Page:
Author: Laurie Halse Anderson
Genre: YA historical fiction
Publisher: Atheneum Books for Young Readers
Rating: 5 out of 5 stars
Source: Print copy from the public library
First line: “Can you walk?” someone asked me.
Spoiler alert: This review will not contain spoilers for Forge, but may give away some plot points to the first book in the series, Chains.
I absolutely loved Chains (my review) and was very excited to read Curzon and Isabel’s continuing story. What I didn’t expect was that I would love it even more, and that I would have to wait for the rest of their story in book three, Ashes, which doesn’t come out until October.
Forge differs from Chains in that it is told from Curzon’s point of view, rather than Isabel’s. The action begins a bit after the end of book one. Isabel and Curzon have had an argument and parted ways, and Curzon ends up becoming part of George Washington’s army, and spending the winter at Valley Forge. He knows he has earned his freedom, but has no papers to prove it, and lives in continual fear of being enslaved, wondering if he’ll ever see Isabel again.
These books are truly the best of historical fiction. They are billed as YA, but could be read and understood by middle grade readers as well – and will be enjoyed by readers of all ages. Anderson has taken a very familiar piece of American history – the American Revolution – and turned it upside down by telling the tale from the point of view of slaves. (Something that is also done very well by M.T. Anderson in his Octavian Nothing series.) The heartbreaking irony of the colonists fighting to earn their freedom from tyranny while keeping blacks as slaves is not to be avoided when viewing the war through Curzon’s eyes.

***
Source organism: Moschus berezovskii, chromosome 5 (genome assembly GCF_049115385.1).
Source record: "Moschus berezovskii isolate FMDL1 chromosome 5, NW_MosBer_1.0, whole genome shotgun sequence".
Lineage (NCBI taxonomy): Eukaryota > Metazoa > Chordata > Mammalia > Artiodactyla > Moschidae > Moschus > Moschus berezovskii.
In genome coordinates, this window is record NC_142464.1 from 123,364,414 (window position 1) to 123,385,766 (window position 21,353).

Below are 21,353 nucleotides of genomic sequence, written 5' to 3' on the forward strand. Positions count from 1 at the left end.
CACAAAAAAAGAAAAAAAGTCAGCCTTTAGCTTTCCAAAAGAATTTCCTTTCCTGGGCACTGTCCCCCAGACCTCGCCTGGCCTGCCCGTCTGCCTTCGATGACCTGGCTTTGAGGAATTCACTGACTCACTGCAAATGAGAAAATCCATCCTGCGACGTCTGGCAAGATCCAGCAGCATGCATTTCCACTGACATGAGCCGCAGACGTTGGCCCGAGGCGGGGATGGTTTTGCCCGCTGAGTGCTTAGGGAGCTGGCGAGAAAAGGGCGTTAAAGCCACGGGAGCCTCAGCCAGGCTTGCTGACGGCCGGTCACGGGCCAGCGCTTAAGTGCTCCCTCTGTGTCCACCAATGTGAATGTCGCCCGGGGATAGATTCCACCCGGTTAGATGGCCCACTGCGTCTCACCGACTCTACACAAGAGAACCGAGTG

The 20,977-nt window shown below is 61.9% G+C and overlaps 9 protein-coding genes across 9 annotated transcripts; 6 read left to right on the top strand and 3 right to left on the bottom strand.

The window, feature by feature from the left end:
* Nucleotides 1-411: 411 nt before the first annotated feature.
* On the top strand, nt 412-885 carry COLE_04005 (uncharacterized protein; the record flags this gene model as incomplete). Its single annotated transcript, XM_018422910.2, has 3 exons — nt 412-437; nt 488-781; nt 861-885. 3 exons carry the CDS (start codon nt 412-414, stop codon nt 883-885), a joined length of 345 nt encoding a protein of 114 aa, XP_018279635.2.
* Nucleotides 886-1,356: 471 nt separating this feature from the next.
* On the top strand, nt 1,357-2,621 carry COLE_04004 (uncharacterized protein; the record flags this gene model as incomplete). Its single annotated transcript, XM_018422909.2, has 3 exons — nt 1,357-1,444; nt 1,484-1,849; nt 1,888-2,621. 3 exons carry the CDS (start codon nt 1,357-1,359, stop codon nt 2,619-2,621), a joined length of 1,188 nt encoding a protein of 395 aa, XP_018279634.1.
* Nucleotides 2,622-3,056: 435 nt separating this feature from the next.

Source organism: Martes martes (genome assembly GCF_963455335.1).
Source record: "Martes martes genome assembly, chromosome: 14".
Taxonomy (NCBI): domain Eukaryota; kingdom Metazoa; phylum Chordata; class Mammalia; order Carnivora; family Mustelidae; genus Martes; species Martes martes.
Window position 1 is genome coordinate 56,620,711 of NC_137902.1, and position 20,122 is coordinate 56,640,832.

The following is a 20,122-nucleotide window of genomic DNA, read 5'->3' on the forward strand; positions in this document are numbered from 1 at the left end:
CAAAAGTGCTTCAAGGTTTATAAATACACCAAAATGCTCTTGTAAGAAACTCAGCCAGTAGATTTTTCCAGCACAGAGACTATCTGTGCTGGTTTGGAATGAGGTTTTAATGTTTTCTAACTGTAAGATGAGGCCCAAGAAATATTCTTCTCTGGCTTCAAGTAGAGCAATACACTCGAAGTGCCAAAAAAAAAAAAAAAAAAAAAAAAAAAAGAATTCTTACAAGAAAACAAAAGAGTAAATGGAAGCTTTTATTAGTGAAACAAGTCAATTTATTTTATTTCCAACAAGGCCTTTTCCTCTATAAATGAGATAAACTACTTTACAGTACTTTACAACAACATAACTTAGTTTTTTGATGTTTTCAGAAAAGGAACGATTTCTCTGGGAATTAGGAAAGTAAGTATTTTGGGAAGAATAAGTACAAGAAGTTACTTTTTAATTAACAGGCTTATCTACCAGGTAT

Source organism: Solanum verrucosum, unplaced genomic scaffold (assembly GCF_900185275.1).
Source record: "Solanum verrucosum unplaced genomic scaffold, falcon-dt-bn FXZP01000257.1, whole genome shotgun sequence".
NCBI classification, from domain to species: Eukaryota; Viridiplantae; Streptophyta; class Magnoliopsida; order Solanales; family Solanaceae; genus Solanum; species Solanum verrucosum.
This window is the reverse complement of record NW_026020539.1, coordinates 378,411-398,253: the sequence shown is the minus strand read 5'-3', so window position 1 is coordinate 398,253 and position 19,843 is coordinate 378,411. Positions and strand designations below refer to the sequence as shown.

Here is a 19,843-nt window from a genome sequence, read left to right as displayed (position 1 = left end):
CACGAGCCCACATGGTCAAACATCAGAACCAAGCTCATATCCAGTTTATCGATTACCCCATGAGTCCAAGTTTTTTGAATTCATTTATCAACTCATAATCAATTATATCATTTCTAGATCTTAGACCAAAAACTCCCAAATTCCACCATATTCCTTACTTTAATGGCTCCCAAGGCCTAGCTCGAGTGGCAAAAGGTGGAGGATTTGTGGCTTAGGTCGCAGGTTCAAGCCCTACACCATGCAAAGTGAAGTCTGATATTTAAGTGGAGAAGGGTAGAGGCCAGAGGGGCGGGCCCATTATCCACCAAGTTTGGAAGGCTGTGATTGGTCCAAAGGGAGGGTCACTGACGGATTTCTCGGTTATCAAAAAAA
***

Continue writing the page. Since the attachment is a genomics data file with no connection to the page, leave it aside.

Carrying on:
Curzon is a terrific character. He’s a fighter, quick-witted, full of hatred for slave masters and yet still able to befriend a fellow soldier who happens to be white. Curzon tells us his story, and through him, Halse does a terrific job of placing the reader right in the middle of the deprivations and horrors that were Valley Forge. While reading about that fateful winter, it is hard to imagine that the same army who starved and froze went on to rout the British.
While I liked Anderson’s contemporary YA novels Prom and Twisted, her talent really shines in this series of historical fiction. Highly recommended.